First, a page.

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April 01, 2024 Feature

The Space Maze: Navigating International Law and Protecting Patents in Low-Earth Orbit and Beyond

Austin R. Bauersmith

©2024. Published in Landslide, Vol. 16, No. 3, March/April 2024, by the American Bar Association. Reproduced with permission. All rights reserved. This information or any portion thereof may not be copied or disseminated in any form or by any means or stored in an electronic database or retrieval system without the express written consent of the American Bar Association or the copyright holder.

NASA describes “low-Earth orbit” (LEO) as “the area in Earth orbit near enough to Earth for convenient transportation, communication, observation and resupply.” Anything orbiting Earth with an altitude of 1,200 miles or less is considered to be in LEO. NASA is partnering with several private companies for the purpose of establishing a “robust LEO economy.” Projects that sound like they were pulled from a sci-fi novel are now at the forefront for world governments and private actors alike. As exploratory and commercial plans will necessitate the development of new technologies, it is important to consider issues and current law pertaining to intellectual property protection in space.

Commercializing Space

As NASA transitions from the International Space Station, state partnerships with private entities will be important for maintaining U.S. presence in LEO. At the same time, a growing number of private companies are demonstrating that they have the technology to launch their own missions.

SpaceX, for instance, is a private company that operates in partnership with NASA. The company often utilizes NASA’s Kennedy Space Center in Florida for launches and in-flight testing, and it depends heavily on NASA’s infrastructure and knowledge. The two organizations have entered into agreements related to several projects, including two missions to the Moon under NASA’s Artemis program by the end of the decade. NASA’s Artemis program is specifically focused on exploring the Moon and other celestial bodies, including Mars.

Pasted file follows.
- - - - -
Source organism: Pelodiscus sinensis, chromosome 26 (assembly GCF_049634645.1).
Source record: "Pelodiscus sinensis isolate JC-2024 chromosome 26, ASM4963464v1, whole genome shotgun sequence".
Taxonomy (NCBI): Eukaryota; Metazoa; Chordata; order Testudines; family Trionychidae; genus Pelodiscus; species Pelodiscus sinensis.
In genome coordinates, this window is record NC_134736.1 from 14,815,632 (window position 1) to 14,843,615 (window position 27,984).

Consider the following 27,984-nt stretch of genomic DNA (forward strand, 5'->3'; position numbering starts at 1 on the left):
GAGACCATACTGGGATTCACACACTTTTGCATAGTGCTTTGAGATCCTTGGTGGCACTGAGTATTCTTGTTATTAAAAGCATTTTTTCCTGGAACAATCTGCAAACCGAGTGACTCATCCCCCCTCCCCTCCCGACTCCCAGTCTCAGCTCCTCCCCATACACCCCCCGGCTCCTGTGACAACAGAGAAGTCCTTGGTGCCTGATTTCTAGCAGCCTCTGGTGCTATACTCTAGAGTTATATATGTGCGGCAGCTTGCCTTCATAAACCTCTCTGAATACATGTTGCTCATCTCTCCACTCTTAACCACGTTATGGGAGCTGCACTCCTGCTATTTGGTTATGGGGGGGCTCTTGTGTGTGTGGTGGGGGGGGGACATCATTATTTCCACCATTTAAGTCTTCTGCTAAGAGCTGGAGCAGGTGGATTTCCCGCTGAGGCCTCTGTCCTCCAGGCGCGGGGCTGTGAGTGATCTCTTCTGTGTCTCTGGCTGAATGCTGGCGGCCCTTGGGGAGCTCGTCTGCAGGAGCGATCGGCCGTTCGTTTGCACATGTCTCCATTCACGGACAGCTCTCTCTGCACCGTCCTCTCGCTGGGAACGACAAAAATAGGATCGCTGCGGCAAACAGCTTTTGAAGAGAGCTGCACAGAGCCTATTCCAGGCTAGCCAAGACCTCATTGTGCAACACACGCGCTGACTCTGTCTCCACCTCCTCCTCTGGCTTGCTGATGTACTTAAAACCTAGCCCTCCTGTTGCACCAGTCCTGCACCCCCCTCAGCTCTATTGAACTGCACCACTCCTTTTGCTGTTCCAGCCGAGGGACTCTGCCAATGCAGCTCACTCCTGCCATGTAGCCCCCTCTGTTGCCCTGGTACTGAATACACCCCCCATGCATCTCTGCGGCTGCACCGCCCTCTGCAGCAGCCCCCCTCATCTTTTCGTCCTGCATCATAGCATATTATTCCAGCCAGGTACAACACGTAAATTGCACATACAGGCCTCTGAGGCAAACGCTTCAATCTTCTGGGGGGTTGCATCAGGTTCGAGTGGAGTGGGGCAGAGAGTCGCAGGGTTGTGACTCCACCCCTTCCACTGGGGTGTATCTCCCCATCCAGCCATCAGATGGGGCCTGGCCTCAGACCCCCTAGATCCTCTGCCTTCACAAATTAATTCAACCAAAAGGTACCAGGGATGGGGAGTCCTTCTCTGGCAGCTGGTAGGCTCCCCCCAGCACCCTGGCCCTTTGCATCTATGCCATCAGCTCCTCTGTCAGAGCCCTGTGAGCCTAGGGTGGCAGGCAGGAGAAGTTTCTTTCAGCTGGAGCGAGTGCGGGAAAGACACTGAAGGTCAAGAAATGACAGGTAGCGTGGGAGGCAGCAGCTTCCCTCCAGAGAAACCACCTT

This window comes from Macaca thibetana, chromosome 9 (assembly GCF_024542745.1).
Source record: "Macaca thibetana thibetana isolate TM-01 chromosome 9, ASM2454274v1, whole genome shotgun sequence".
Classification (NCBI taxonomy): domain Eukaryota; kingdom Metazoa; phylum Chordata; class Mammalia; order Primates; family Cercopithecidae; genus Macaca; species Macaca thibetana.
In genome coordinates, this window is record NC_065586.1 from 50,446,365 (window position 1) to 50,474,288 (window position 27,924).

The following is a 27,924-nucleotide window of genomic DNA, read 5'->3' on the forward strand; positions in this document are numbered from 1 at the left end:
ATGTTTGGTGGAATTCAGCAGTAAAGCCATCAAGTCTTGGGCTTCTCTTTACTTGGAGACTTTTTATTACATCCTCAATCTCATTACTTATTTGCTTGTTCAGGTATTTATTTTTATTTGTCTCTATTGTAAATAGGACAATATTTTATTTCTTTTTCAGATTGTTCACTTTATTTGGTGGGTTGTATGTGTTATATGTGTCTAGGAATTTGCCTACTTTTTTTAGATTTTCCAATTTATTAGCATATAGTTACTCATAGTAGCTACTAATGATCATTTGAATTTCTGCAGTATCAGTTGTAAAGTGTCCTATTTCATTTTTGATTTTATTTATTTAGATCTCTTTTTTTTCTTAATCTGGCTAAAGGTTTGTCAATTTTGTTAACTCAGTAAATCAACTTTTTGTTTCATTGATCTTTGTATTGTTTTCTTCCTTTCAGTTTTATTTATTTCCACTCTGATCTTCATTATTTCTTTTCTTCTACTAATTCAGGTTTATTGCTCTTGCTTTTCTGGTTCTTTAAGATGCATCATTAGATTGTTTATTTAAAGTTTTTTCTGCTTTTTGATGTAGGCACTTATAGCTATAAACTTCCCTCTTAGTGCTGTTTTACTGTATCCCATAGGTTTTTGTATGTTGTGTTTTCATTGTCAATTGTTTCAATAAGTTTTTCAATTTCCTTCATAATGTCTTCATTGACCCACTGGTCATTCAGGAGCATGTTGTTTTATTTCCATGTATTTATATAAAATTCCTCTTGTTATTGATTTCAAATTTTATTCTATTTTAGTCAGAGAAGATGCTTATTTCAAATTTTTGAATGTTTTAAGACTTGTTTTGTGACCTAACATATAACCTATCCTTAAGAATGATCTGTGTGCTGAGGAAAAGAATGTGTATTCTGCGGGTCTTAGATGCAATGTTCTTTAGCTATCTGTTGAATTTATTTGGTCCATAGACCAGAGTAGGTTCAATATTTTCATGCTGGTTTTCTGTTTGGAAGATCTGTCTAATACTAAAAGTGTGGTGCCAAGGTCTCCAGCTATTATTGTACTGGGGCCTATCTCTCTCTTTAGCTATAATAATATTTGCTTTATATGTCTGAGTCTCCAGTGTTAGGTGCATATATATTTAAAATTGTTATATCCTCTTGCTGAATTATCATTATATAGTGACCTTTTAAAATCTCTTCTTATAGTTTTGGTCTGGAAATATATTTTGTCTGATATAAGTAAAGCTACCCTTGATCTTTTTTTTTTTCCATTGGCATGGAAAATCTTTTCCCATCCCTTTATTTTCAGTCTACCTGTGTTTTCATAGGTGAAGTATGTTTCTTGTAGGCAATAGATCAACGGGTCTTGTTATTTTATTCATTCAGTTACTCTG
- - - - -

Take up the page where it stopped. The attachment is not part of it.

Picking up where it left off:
On June 15, 2023, NASA announced the second Collaboration for Commercial Space Capabilities-2 (CCSC-2), a partnership with seven U.S. companies designed to promote the “development of capabilities that can be crucial to development of a robust low Earth orbit economy.” CCSC-2 and other LEO projects involving NASA and commercial groups are subject to NASA’s commercial use policy.

On the topic of intellectual property, NASA notes that rights in inventions and data depend on the terms of any applicable agreements and contracts. NASA also says it “takes steps to ensure that its contractors and partners retain the maximum rights permitted by law, unless NASA has identified a specific need for it to obtain rights in intellectual property for its own purposes as part of an agreement.” NASA’s mission to “seek and encourage the fullest commercial use of space” is best served when its “contractors and partners are able to leverage investment.”

As is the case with the international agreements discussed below, NASA’s policy recites more of a goal than a clear structure. More than anything, the policy highlights the need for international consensus as it pertains to intellectual property acquisition and enforcement. This is especially important given the recent interest and emphasis on promoting commercial activity in LEO and beyond. Without international cooperation, U.S. and foreign stakeholders will be truly left to navigate unknown territory.

International Law in Space

In 1967, the General Assembly of the United Nations enacted the Treaty on Principles Governing the Activities of States in the Exploration and Use of Outer Space, including the Moon and Other Celestial Bodies (Outer Space Treaty). The treaty reaffirms “the importance of international cooperation in the field of activities in the peaceful exploration and use of outer space, including the Moon and other celestial bodies, and the importance of developing the rule of law” to deal with space exploration. The reference to “other celestial bodies” seems to anticipate exploratory missions to Mars and other celestial bodies beyond the Moon.